• White families (20%) were more likely than Hispanic families (13%) to feel the student should take responsibility for college costs…
  • Roughly equal proportions of Hispanic (18%) and African-American (16%) respondents Strongly Agreed that college wasn’t affordable for their family.

Edward Kennedy: 1932- 2009

EMKThe day has been filled with tributes to Edward M. Kennedy. I will remember him as an individual who fought for those who lacked a voice regardless of background or belief. I grew up in the “Kennedy era” and clearly remember the night in 1968 when Robert Kennedy was killed in Los Angeles. The moving eulogy given about his brother still inspires me today. Edward Kennedy was a fighter. The accumulation of legislation he helped pass made life better for those less fortunate. He fought for Hispanics, African-Americans, immigrants, and all workers. Until his death yesterday, he fought for universal health care and quality education. Growing up in a Hispanic household, I remember our family always having an affinity for the Kennedy’s. Despite his critics and missteps, Edward Kennedy exemplified the “call to service.” He’ll be missed.

Dreams of a Farm Worker

Jose Hernandez was the youngest of four children born to a migrant farming family from Mexico that picked crops in California. The family’s annual “California circuit” began in February, when they arrived in California’s Central Valley and headed for the strawberry fields near the city of Ontario. During each stop he and his siblings attended school. The children didn’t work Monday through Friday, but always on the weekends. Late in the school year, when all the kids were looking forward to summer vacation, he dreaded it.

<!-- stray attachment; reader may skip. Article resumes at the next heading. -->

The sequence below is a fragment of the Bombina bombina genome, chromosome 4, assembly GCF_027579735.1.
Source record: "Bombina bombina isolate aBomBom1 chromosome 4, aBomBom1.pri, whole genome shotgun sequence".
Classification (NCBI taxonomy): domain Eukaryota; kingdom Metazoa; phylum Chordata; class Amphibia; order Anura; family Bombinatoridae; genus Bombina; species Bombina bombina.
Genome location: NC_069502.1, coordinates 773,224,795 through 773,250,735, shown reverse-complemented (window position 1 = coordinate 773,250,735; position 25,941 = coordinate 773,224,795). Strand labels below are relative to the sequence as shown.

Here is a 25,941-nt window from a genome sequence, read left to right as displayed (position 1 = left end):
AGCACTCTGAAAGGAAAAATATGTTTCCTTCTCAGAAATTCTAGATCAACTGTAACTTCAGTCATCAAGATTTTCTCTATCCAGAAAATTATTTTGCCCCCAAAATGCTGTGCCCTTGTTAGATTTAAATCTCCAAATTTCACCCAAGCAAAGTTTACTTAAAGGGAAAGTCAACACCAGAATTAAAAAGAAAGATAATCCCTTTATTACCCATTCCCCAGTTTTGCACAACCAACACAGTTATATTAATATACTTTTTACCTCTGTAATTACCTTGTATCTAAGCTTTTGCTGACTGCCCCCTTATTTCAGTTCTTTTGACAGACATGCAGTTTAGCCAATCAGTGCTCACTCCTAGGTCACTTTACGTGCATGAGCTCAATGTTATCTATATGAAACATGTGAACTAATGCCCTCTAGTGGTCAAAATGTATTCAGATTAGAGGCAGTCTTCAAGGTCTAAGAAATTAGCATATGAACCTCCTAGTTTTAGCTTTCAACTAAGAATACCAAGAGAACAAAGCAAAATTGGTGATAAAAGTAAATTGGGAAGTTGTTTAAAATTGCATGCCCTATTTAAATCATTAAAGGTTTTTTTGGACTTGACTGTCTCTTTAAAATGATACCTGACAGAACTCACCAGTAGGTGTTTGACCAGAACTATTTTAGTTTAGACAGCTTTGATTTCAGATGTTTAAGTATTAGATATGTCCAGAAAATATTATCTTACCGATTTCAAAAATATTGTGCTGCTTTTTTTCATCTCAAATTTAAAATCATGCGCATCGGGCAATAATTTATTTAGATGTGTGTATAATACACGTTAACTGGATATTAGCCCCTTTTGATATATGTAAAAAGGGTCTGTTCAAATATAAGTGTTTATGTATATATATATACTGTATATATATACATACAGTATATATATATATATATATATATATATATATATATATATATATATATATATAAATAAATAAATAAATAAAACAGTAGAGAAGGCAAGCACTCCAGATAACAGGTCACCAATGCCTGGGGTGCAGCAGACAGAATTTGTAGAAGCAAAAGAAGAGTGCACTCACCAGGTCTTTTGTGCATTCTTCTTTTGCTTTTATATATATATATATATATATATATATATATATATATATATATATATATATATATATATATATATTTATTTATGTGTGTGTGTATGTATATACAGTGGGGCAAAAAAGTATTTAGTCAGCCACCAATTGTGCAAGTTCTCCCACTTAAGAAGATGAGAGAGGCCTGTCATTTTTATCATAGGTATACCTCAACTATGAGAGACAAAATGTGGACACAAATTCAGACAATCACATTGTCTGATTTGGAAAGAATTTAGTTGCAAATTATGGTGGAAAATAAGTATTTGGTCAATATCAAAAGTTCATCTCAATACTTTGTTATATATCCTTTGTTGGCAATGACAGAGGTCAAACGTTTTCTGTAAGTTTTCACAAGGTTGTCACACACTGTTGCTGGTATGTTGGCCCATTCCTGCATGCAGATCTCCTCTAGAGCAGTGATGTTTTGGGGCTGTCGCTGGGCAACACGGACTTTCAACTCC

In November, after the walnuts and grapes were in, his parents, Salvador and Julia Hernandez, would pack their four children in the car and headed south through California’s Central Valley to the Mexican state of Michoacan, 1,700 miles away. The journey back home took 2 1/2 days. During the trip his father would put cans of Campbell’s soup on the engine manifold to warm up so the children could eat soup in the back seat.

Eventually, Jose Hernandez graduated from high school, attended Stockton’s University of the Pacific on a scholarship, graduating with a degree in electrical engineering, and then earned a master’s at the University of California at Santa Barbara. This story in itself would be  extraordinary – but it does not end here.

Jose Hernandez is now 41 and this coming week, he’s is taking a different kind of trip. He’s headed into space with the Space Shuttle Discovery. Jose is an expert engineer specializing in X-rays, tomography, ultrasound, and other nondestructive means of medical and materials analysis. Before joining NASA, Jose worked for the Department of Energy, where he helped develop the inspection techniques and monitoring procedures used in the disposal of 15 tons of Russian enriched uranium. And at the DOE’s Lawrence Livermore National Laboratory in the1990s, he and a colleague used experience gained working on the X-ray laser defense initiative to develop the first full-field digital mammography system for detecting breast cancer in women.

Along the way, he became president of the Society of Mexican-American Engineers and Scientists, an avid runner who has participated in the Marine Corps Marathon and the father of five children. Ironically, Jose is heading toward space next week with another Hispanic astronaut, Danny Olivas, a graduate of my alma mater, The University of Texas at El Paso. Jose and Danny take with them the dreams and aspirations of many young people all over the country– not just Hispanic Americans.